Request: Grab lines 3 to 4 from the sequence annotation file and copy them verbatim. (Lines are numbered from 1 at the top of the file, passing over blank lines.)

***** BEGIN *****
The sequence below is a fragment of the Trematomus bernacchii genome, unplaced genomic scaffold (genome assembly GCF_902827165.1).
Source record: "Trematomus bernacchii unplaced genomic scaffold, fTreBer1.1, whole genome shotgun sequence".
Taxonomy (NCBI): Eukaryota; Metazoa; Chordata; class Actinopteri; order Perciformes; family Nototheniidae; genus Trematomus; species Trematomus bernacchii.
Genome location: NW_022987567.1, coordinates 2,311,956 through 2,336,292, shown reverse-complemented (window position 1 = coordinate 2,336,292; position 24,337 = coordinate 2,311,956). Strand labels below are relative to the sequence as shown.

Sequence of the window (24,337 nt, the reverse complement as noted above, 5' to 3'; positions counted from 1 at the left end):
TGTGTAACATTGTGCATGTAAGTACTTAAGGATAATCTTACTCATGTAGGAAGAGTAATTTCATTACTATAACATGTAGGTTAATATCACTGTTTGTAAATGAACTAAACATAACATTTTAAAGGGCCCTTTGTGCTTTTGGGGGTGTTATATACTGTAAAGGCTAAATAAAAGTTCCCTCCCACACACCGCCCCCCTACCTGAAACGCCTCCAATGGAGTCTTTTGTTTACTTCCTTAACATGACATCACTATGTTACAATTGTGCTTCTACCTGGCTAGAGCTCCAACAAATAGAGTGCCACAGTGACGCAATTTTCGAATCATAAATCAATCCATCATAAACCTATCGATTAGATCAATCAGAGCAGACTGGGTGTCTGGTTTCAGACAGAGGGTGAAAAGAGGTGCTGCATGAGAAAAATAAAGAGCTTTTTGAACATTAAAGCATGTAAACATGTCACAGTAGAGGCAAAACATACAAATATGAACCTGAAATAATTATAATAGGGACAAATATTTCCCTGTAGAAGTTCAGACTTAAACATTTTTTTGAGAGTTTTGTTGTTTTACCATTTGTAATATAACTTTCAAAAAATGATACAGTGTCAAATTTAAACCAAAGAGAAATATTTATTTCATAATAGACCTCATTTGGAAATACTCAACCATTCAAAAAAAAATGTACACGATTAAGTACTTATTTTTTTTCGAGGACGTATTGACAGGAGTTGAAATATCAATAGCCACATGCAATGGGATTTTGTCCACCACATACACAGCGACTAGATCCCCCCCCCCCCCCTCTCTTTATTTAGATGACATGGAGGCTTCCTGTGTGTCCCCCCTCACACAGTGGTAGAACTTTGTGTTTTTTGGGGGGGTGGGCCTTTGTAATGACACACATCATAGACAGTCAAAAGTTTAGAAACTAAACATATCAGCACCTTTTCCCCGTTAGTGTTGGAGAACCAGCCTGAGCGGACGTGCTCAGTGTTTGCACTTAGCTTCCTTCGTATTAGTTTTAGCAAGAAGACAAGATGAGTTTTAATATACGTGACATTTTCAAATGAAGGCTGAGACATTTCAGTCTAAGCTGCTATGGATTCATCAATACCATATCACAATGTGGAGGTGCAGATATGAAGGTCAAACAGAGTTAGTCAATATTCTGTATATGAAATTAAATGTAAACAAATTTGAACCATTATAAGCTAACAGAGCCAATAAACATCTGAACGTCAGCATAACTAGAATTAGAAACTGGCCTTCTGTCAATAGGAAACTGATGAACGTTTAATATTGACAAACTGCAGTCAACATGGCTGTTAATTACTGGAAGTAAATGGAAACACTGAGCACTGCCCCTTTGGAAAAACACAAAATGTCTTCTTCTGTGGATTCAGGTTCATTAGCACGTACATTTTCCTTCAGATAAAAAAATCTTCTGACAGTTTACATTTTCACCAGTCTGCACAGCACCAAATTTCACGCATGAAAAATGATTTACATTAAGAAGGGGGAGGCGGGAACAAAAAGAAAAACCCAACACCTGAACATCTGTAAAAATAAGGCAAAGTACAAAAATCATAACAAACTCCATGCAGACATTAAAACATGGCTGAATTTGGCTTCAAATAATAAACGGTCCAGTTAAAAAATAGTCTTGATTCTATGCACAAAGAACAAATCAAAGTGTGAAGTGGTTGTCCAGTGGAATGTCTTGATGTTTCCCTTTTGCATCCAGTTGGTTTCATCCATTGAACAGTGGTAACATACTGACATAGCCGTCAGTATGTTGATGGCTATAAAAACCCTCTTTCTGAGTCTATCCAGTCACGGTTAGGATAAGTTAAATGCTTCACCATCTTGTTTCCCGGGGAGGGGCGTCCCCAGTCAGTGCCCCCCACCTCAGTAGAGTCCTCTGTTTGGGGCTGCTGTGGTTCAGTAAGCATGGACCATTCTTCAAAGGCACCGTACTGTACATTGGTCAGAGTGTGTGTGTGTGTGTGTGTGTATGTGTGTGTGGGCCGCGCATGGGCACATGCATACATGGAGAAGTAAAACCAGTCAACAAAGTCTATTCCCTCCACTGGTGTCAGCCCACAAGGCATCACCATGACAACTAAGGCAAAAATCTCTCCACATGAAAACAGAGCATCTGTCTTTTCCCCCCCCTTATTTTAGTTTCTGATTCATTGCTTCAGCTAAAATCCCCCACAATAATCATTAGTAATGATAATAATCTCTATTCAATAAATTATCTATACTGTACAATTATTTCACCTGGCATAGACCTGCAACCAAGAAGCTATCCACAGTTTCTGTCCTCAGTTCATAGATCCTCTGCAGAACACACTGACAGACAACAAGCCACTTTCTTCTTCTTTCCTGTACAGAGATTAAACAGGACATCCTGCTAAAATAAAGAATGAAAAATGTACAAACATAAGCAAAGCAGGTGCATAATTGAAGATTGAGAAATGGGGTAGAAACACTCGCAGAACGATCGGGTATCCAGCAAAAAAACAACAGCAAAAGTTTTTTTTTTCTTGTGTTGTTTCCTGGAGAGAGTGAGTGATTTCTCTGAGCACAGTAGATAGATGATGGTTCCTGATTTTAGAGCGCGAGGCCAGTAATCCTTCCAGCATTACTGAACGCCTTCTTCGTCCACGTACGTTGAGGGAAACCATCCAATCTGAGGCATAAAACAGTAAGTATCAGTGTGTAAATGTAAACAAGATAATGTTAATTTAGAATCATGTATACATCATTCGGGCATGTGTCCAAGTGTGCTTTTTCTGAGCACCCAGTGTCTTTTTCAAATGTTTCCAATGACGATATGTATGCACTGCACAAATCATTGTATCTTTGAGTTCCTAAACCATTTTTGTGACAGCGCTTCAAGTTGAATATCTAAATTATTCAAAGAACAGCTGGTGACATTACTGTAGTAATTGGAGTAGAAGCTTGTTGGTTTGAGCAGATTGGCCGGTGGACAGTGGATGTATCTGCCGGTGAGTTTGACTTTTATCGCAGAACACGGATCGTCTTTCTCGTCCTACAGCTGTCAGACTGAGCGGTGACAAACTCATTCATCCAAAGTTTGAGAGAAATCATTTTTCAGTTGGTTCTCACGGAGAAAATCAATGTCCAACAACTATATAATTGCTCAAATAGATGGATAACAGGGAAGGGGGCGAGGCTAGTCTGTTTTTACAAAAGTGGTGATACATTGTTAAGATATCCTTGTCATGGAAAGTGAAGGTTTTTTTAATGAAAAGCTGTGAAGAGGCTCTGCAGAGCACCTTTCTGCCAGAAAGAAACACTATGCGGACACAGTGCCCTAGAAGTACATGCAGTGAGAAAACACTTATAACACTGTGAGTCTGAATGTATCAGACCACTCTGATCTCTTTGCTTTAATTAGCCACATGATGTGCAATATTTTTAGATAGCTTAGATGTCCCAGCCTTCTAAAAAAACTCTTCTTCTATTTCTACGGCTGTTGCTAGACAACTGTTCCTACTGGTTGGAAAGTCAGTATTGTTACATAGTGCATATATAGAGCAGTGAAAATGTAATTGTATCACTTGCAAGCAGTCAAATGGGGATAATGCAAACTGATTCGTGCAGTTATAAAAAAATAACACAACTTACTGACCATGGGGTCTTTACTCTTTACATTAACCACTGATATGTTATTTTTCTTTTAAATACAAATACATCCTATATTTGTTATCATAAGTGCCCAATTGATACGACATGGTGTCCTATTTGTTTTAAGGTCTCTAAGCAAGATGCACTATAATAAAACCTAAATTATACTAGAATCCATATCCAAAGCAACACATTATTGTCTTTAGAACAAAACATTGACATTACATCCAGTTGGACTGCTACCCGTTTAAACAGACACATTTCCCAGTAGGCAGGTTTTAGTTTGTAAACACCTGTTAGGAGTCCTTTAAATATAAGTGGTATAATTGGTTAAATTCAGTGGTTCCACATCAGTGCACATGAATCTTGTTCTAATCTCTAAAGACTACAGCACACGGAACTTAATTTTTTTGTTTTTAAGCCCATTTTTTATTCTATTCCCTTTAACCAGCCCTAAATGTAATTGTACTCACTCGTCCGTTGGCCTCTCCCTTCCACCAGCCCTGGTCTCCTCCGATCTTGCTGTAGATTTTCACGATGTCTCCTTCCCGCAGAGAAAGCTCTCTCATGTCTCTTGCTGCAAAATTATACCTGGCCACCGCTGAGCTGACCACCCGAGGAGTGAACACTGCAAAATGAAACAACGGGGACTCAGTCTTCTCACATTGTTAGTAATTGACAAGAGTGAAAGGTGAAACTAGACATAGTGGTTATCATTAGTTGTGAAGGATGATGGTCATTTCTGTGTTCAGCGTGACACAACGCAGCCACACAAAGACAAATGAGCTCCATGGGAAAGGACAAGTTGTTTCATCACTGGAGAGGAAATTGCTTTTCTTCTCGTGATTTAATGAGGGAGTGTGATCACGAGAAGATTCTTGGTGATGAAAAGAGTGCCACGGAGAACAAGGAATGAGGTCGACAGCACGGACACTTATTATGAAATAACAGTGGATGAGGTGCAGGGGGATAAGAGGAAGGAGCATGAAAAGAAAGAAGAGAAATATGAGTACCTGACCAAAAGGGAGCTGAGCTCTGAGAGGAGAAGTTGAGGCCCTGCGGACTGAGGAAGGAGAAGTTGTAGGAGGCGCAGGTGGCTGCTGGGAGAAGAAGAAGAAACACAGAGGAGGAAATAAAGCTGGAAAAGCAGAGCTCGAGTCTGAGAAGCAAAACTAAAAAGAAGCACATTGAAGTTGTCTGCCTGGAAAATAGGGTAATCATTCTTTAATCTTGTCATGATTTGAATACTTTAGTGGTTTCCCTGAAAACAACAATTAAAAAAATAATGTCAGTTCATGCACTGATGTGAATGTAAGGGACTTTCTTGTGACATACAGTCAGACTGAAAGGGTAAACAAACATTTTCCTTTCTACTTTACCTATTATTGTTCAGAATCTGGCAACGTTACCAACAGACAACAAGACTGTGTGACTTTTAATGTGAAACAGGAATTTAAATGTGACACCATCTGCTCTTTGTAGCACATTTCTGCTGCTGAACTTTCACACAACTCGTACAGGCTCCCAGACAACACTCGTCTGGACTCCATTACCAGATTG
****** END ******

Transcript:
Taxonomy (NCBI): Eukaryota; Metazoa; Chordata; class Actinopteri; order Perciformes; family Nototheniidae; genus Trematomus; species Trematomus bernacchii.
Genome location: NW_022987567.1, coordinates 2,311,956 through 2,336,292, shown reverse-complemented (window position 1 = coordinate 2,336,292; position 24,337 = coordinate 2,311,956). Strand labels below are relative to the sequence as shown.